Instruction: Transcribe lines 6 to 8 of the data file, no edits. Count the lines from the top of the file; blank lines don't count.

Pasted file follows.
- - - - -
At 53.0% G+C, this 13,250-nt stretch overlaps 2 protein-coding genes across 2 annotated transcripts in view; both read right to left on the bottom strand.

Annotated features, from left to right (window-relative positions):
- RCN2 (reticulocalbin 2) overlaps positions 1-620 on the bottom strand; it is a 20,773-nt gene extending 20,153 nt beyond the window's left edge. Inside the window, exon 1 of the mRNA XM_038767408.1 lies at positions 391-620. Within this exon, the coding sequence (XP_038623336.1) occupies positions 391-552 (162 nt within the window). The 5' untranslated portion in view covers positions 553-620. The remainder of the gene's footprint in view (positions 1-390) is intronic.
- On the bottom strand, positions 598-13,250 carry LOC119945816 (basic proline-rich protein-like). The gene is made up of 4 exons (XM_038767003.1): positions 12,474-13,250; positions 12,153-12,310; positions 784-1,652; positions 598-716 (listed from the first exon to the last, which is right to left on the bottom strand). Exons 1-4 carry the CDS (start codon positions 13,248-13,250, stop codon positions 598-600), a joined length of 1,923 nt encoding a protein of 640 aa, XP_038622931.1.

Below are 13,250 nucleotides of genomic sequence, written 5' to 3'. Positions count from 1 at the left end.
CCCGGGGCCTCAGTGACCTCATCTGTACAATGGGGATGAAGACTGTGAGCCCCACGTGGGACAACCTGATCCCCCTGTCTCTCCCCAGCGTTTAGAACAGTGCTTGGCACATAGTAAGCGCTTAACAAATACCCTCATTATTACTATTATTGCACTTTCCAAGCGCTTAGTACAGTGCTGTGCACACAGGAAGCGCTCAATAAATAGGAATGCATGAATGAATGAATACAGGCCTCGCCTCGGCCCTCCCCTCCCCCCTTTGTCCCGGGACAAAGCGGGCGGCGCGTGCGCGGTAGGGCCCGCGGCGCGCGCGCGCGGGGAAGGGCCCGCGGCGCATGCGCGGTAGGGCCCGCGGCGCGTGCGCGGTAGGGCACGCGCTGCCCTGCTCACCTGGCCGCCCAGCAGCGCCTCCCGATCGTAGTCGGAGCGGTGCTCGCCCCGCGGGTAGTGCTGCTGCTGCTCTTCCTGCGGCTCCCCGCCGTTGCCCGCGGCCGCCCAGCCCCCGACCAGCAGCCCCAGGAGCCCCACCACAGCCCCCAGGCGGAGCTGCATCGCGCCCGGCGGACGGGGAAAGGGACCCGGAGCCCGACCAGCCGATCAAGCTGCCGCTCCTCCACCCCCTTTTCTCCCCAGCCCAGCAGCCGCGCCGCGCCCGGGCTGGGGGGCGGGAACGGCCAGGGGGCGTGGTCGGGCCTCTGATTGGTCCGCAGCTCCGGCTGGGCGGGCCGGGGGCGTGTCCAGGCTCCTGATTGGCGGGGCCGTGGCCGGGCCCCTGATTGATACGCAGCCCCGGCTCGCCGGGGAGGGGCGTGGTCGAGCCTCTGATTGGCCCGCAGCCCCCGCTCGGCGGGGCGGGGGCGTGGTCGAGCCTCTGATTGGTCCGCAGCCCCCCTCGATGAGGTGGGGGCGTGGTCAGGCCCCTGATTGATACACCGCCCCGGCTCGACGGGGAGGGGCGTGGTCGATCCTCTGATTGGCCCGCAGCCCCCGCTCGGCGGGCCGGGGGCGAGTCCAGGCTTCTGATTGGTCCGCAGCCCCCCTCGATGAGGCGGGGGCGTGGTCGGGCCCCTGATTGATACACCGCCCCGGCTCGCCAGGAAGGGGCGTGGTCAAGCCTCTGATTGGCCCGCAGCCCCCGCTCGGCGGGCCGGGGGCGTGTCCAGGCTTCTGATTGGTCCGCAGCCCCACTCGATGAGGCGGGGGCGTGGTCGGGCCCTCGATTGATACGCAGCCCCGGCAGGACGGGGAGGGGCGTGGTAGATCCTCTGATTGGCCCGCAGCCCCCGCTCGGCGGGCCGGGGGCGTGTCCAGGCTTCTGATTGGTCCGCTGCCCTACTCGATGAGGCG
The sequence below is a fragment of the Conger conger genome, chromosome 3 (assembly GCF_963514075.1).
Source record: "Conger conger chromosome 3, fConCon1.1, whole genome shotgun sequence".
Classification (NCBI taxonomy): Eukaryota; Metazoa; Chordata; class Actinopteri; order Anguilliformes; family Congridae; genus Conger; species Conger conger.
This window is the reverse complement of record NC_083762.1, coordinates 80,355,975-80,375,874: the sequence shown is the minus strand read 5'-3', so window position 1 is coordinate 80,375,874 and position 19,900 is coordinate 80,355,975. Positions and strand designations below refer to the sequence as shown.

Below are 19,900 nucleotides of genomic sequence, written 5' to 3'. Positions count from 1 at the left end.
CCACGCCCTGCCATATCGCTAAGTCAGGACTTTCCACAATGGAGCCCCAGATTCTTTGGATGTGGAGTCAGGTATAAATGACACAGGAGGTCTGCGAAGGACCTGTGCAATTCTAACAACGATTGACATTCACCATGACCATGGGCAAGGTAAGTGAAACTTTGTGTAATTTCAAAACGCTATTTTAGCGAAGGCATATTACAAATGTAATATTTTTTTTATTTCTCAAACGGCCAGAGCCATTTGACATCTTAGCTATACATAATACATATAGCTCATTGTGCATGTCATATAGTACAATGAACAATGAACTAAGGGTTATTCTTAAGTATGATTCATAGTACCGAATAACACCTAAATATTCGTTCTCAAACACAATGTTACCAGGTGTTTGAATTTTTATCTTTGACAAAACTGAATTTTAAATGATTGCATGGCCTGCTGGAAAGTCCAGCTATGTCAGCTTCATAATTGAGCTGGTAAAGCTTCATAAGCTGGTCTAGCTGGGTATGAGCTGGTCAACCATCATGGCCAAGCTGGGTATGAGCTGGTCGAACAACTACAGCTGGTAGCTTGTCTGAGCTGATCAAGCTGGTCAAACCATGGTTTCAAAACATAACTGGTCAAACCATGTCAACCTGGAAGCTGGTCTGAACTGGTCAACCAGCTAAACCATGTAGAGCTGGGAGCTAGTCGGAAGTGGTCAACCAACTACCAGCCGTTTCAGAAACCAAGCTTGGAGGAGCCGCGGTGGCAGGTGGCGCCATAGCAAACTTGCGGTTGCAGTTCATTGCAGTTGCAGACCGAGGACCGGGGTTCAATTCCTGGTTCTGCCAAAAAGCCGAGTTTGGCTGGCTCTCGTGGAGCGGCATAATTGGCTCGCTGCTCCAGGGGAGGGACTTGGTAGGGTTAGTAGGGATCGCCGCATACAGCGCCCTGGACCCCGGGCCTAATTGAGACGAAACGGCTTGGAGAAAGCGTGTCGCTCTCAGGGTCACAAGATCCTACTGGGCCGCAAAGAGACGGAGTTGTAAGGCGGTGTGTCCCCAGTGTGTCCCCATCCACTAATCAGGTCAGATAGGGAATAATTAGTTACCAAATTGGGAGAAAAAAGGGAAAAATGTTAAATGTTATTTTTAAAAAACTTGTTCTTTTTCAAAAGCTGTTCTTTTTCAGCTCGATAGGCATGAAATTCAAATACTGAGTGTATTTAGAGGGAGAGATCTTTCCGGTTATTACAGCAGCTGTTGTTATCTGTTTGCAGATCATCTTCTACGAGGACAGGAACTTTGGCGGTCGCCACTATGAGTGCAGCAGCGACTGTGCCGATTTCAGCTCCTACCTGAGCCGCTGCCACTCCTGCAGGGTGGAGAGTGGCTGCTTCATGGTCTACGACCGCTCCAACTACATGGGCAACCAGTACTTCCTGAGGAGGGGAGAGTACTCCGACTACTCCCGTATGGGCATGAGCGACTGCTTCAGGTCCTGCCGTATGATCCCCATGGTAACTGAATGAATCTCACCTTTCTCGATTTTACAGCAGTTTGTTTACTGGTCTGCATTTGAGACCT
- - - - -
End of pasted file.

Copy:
CCCGGGGCCTCAGTGACCTCATCTGTACAATGGGGATGAAGACTGTGAGCCCCACGTGGGACAACCTGATCCCCCTGTCTCTCCCCAGCGTTTAGAACAGTGCTTGGCACATAGTAAGCGCTTAACAAATACCCTCATTATTACTATTATTGCACTTTCCAAGCGCTTAGTACAGTGCTGTGCACACAGGAAGCGCTCAATAAATAGGAATGCATGAATGAATGAATACAGGCCTCGCCTCGGCCCTCCCCTCCCCCCTTTGTCCCGGGACAAAGCGGGCGGCGCGTGCGCGGTAGGGCCCGCGGCGCGCGCGCGCGGGGAAGGGCCCGCGGCGCATGCGCGGTAGGGCCCGCGGCGCGTGCGCGGTAGGGCACGCGCTGCCCTGCTCACCTGGCCGCCCAGCAGCGCCTCCCGATCGTAGTCGGAGCGGTGCTCGCCCCGCGGGTAGTGCTGCTGCTGCTCTTCCTGCGGCTCCCCGCCGTTGCCCGCGGCCGCCCAGCCCCCGACCAGCAGCCCCAGGAGCCCCACCACAGCCCCCAGGCGGAGCTGCATCGCGCCCGGCGGACGGGGAAAGGGACCCGGAGCCCGACCAGCCGATCAAGCTGCCGCTCCTCCACCCCCTTTTCTCCCCAGCCCAGCAGCCGCGCCGCGCCCGGGCTGGGGGGCGGGAACGGCCAGGGGGCGTGGTCGGGCCTCTGATTGGTCCGCAGCTCCGGCTGGGCGGGCCGGGGGCGTGTCCAGGCTCCTGATTGGCGGGGCCGTGGCCGGGCCCCTGATTGATACGCAGCCCCGGCTCGCCGGGGAGGGGCGTGGTCGAGCCTCTGATTGGCCCGCAGCCCCCGCTCGGCGGGGCGGGGGCGTGGTCGAGCCTCTGATTGGTCCGCAGCCCCCCTCGATGAGGTGGGGGCGTGGTCAGGCCCCTGATTGATACACCGCCCCGGCTCGACGGGGAGGGGCGTGGTCGATCCTCTGATTGGCCCGCAGCCCCCGCTCGGCGGGCCGGGGGCGAGTCCAGGCTTCTGATTGGTCCGCAGCCCCCCTCGATGAGGCGGGGGCGTGGTCGGGCCCCTGATTGATACACCGCCCCGGCTCGCCAGGAAGGGGCGTGGTCAAGCCTCTGATTGGCCCGCAGCCCCCGCTCGGCGGGCCGGGGGCGTGTCCAGGCTTCTGATTGGTCCGCAGCCCCACTCGATGAGGCGGGGGCGTGGTCGGGCCCTCGATTGATACGCAGCCCCGGCAGGACGGGGAGGGGCGTGGTAGATCCTCTGATTGGCCCGCAGCCCCCGCTCGGCGGGCCGGGGGCGTGTCCAGGCTTCTGATTGGTCCGCTGCCCTACTCGATGAGGCG
The sequence below is a fragment of the Conger conger genome, chromosome 3 (assembly GCF_963514075.1).
Source record: "Conger conger chromosome 3, fConCon1.1, whole genome shotgun sequence".